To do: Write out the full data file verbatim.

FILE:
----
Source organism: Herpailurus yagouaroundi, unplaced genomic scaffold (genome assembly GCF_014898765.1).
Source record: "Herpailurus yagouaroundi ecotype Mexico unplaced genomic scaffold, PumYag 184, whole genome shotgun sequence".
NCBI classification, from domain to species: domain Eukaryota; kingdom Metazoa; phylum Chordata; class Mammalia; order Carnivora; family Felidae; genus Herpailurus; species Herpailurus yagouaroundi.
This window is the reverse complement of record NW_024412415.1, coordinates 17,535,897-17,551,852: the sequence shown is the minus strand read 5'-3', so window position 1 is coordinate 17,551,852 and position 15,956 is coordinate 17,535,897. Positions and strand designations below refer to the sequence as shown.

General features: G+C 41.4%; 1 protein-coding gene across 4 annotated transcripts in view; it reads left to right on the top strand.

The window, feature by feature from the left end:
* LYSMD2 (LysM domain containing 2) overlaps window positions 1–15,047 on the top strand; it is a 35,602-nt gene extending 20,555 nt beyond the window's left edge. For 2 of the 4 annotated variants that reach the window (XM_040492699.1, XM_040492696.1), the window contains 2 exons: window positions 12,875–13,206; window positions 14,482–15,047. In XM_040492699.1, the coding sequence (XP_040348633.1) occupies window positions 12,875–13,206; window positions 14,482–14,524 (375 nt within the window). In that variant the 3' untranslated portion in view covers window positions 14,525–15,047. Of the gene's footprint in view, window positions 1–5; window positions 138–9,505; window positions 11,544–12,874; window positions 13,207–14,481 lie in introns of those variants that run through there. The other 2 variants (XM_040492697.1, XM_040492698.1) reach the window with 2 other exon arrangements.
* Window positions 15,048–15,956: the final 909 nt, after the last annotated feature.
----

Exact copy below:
Source organism: Herpailurus yagouaroundi, unplaced genomic scaffold (genome assembly GCF_014898765.1).
Source record: "Herpailurus yagouaroundi ecotype Mexico unplaced genomic scaffold, PumYag 184, whole genome shotgun sequence".
NCBI classification, from domain to species: domain Eukaryota; kingdom Metazoa; phylum Chordata; class Mammalia; order Carnivora; family Felidae; genus Herpailurus; species Herpailurus yagouaroundi.
This window is the reverse complement of record NW_024412415.1, coordinates 17,535,897-17,551,852: the sequence shown is the minus strand read 5'-3', so window position 1 is coordinate 17,551,852 and position 15,956 is coordinate 17,535,897. Positions and strand designations below refer to the sequence as shown.

General features: G+C 41.4%; 1 protein-coding gene across 4 annotated transcripts in view; it reads left to right on the top strand.

The window, feature by feature from the left end:
* LYSMD2 (LysM domain containing 2) overlaps window positions 1–15,047 on the top strand; it is a 35,602-nt gene extending 20,555 nt beyond the window's left edge. For 2 of the 4 annotated variants that reach the window (XM_040492699.1, XM_040492696.1), the window contains 2 exons: window positions 12,875–13,206; window positions 14,482–15,047. In XM_040492699.1, the coding sequence (XP_040348633.1) occupies window positions 12,875–13,206; window positions 14,482–14,524 (375 nt within the window). In that variant the 3' untranslated portion in view covers window positions 14,525–15,047. Of the gene's footprint in view, window positions 1–5; window positions 138–9,505; window positions 11,544–12,874; window positions 13,207–14,481 lie in introns of those variants that run through there. The other 2 variants (XM_040492697.1, XM_040492698.1) reach the window with 2 other exon arrangements.
* Window positions 15,048–15,956: the final 909 nt, after the last annotated feature.